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Viktor Petrenko, Olympic figure skating champ from Ukraine, rebuked for Russia performance

Viktor Petrenko

ALBERTVILLE, FRANCE - FEBRUARY 22: Viktor Petrenko (Ukrainian) of the Unified Team skates in the Exhibition event of the Figure Skating competition of the 1992 Winter Olympic Games held in Albertville, France on February 22, 1992. (Photo by David Madison/Getty Images)

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Viktor Petrenko, the 1992 Olympic figure skating champion from Ukraine, had a monthly stipend revoked by Ukraine President Volodymyr Zelenskyy in part because Petrenko participated in a figure skating show in Russia in July.

On July 8, Petrenko took part in “The Scarlet Flower,” a figure skating show in the 2014 Olympic host Sochi organized by 2006 Olympic ice dance champion Tatiana Navka, the wife of Kremlin spokesperson Dmitry Peskov.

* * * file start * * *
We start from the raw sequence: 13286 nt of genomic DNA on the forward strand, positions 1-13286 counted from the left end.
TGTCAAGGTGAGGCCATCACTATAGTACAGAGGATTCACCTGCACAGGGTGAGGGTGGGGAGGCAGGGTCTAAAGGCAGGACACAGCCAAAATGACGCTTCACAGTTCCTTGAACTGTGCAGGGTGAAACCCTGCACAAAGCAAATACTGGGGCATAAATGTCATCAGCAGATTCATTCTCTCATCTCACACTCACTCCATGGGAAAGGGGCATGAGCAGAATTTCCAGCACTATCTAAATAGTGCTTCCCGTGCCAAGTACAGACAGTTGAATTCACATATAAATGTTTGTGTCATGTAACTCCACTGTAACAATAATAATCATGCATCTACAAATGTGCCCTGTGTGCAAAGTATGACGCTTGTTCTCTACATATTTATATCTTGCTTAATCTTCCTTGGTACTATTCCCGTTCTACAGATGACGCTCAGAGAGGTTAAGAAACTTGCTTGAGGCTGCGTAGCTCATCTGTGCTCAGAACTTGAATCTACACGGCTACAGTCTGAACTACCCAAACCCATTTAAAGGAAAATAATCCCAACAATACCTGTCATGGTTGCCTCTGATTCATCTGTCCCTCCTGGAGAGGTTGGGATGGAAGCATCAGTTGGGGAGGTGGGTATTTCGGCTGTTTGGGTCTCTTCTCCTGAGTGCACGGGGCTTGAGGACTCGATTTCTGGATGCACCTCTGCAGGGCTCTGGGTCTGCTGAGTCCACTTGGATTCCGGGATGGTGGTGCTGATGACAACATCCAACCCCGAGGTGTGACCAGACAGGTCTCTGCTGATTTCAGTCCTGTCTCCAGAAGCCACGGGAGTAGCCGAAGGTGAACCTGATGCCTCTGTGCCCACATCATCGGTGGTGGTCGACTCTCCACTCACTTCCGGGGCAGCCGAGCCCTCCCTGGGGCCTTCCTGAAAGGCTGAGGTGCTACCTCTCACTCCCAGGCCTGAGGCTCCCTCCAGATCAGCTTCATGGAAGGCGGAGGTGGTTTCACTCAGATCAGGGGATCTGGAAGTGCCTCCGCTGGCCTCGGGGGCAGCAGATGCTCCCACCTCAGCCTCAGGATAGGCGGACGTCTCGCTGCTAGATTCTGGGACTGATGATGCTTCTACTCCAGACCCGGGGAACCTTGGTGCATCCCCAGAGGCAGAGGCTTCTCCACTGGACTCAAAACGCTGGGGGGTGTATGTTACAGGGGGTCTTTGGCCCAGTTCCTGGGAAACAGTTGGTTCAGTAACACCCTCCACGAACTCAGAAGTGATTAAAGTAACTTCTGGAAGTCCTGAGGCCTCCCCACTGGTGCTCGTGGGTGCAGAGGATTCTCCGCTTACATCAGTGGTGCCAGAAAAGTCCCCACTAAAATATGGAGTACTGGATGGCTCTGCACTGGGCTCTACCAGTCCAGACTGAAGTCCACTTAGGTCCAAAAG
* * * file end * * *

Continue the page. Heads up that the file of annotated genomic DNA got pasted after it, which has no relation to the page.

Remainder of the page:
Petrenko, 53, reportedly played the father of a character played by 16-year-old Kamila Valieva, the Russian skater who placed fourth at the Beijing Olympics amid a still-unresolved revelation of a positive drug test from Christmas.

On July 9, Ukraine’s figure skating federation revoked Petrenko’s membership and role as vice president.

“The former athlete made his shameful decision despite the bloody full-scale war that Russia has been waging,” the federation said in a statement, according to a New York Times translation, adding that he performed “in the same team with the supporters of this terrible war.”

Olympic and Paralympic medalists from Ukraine can receive lifetime stipends from the nation. Those payments can be suspended or revoked for leaving to work abroad, for being penalized by a national or international sports federation or for stopping directly participating in the development of athletes.

Zelenskyy’s office announced Monday that Petrenko also stopped participating in the development of athletes.

The most recent Instagram post on an unverified account labeled as Petrenko’s from Feb. 25 read “NO WAR.”

The following week, Petrenko was stranded in Kyiv after returning from a 30th anniversary commemoration of his Olympic title in his hometown of Odessa, according to The New York Times.

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